One thing you have going for you is that your project is open source. That allows for a lot of little contributions from people who are interested in the work, but already have their own sources of income. That might allow the project to survive where my startup failed. I still care deeply about task management, so it's possible our work will intersect in the future. I'm now following the GitHub repository you made for this project.

Idea: Self-Improving Task Management Software

by rlp10 1 min read27th Feb 201310 comments

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So what the world needs is yet another task management program, right?

My idea is software which automatically implements productivity strategies, measures the effectiveness of those strategies, and analyses which strategies work best for you.  Hopefully, using the software would result in a sustained increase in your productivity over time.

By "productivity strategies" I mean things like: the recommendations in the the anti-procrastination algorithm, the pomodoro technique, exercising regularly, pre-commitment, experimenting with sleep patterns, gamifying your tasks and so forth.

In practical terms, what I'm envisioning is an extensible software framework.  The core program would be a simple task list manager: add tasks to be done in the future, check off items as done when completed and send notifications to the user.

This core framework would then be extended by plugins, which represented different productivity strategies.  For example, the pomodoro plugin might make your first task at 9am each morning to review your task list and choose the most important three tasks (MITs), your second task to set and begin a timer for 30 minutes and your third task to complete that top MIT you chose.  After 30 minutes, it would add a new task of taking a five minute relaxation break and send you a notification to let you know.  Five minutes later, it would notify you again to finish your relaxation break task, with a fresh task to re-start the timer and then back to your MITs for a further 30 minutes.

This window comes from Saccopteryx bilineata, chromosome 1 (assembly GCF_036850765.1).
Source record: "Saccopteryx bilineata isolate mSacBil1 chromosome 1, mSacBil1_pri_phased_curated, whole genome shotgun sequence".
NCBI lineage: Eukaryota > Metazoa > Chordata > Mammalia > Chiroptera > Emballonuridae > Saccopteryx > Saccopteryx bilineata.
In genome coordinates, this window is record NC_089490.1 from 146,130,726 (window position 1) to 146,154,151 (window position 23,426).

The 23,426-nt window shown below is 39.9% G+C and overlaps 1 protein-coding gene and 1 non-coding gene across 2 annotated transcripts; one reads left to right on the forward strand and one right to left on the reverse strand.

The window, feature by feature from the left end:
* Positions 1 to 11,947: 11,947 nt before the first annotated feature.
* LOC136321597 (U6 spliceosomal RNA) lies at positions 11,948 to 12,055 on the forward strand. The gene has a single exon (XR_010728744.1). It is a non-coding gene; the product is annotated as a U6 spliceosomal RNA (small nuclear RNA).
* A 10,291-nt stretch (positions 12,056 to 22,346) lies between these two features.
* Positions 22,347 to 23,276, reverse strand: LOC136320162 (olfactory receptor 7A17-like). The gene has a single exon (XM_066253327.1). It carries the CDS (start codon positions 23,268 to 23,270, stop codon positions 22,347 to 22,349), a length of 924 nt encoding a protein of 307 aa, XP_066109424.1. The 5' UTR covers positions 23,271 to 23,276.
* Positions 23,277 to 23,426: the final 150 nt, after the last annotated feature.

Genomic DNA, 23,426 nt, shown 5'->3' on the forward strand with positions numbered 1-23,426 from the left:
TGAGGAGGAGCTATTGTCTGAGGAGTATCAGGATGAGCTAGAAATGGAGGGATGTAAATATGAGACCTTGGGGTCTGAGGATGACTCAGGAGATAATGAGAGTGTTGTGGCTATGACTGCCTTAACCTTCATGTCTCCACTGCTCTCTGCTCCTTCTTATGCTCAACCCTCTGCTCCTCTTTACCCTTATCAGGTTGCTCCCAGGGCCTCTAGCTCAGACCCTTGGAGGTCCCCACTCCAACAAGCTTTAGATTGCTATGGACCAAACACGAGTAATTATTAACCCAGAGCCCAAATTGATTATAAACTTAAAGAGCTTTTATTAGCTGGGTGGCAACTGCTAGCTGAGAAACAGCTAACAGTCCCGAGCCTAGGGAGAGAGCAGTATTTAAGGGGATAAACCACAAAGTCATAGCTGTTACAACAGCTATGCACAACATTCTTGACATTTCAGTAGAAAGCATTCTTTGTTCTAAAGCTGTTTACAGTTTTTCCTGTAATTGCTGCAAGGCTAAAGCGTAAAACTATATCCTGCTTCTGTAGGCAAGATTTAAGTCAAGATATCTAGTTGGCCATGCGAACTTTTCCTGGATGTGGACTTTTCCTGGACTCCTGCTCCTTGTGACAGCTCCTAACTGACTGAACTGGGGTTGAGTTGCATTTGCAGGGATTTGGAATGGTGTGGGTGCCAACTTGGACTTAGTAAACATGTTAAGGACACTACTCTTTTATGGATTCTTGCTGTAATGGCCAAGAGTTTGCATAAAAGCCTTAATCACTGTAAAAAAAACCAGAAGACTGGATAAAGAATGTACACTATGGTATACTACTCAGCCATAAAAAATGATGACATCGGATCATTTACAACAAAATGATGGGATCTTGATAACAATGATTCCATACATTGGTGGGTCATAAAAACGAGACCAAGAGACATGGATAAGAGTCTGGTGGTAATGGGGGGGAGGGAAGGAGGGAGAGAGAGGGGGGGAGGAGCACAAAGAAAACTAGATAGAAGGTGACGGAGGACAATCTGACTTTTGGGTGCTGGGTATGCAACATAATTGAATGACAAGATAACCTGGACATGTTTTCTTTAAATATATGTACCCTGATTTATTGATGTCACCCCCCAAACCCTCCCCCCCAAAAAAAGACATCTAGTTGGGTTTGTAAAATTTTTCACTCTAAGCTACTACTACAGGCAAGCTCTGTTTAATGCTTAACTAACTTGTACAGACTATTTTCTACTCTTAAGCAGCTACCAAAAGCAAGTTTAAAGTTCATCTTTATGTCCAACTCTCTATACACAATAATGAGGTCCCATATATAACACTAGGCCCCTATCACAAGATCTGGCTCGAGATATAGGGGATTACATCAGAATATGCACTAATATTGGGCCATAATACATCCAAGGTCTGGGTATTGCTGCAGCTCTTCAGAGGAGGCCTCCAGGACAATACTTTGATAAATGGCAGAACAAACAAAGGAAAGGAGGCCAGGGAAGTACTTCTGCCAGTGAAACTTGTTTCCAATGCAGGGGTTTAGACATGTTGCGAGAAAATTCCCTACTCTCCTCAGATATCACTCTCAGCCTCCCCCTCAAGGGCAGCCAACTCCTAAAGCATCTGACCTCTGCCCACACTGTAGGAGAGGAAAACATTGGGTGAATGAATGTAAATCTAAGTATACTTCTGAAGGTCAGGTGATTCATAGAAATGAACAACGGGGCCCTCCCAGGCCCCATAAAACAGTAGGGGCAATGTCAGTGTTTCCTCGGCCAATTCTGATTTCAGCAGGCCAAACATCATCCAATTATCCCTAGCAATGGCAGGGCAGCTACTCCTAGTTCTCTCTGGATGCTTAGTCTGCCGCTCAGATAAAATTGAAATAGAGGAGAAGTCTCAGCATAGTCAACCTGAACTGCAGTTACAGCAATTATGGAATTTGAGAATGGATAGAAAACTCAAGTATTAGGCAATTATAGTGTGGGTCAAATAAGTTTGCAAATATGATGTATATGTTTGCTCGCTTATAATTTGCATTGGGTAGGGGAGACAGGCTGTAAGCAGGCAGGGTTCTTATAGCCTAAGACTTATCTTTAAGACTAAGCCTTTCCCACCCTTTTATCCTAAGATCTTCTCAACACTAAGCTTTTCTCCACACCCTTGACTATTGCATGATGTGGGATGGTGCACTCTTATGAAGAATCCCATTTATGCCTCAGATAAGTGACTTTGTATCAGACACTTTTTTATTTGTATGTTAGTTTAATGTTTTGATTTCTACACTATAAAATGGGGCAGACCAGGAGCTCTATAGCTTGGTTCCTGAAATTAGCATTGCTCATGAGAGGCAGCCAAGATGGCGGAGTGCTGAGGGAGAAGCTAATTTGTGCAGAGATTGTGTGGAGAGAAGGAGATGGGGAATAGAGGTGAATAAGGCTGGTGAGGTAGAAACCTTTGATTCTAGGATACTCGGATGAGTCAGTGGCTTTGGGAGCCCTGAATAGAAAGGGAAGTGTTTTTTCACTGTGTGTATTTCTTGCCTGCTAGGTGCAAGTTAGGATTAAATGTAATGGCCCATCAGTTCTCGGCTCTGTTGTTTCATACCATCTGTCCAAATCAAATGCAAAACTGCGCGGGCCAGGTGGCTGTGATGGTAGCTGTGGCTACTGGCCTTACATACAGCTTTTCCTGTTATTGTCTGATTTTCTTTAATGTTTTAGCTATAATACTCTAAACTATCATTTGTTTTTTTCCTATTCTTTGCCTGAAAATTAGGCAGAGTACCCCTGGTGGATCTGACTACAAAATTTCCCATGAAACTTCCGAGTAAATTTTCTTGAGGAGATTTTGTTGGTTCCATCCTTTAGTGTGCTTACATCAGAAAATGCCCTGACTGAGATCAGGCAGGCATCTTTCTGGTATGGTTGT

The software could independently activate and deactivate the plugins in order to collect sufficient data to suggest which strategies were most effective for you.  Over time, more plugins would be written as people made further suggestions.  Existing plugins could be potentially improved and automatically reviewed using A/B testing.

When deciding whether a strategy is "effective", I mean that a large number of tasks are completed, that the remaining number of tasks on the list is small and that the age of those tasks is not too great.  However, the criteria could be extended to ask for an indication of mood from the user, to allow for low stress optimisation, for example.  Perhaps stochastic self sampling would work well here.

If users were willing to opt into providing anonymous data, the software could automate a community review of the strategies: which strategies seem to be most commonly effective?  Affinity analysis could even be used to recommend plugins that were helpful to other people who responded to similar strategies as you.

What are your comments, and specifically criticisms, of this idea?  Would you try using software like this if it existed?  Would you like to assist in writing software like this?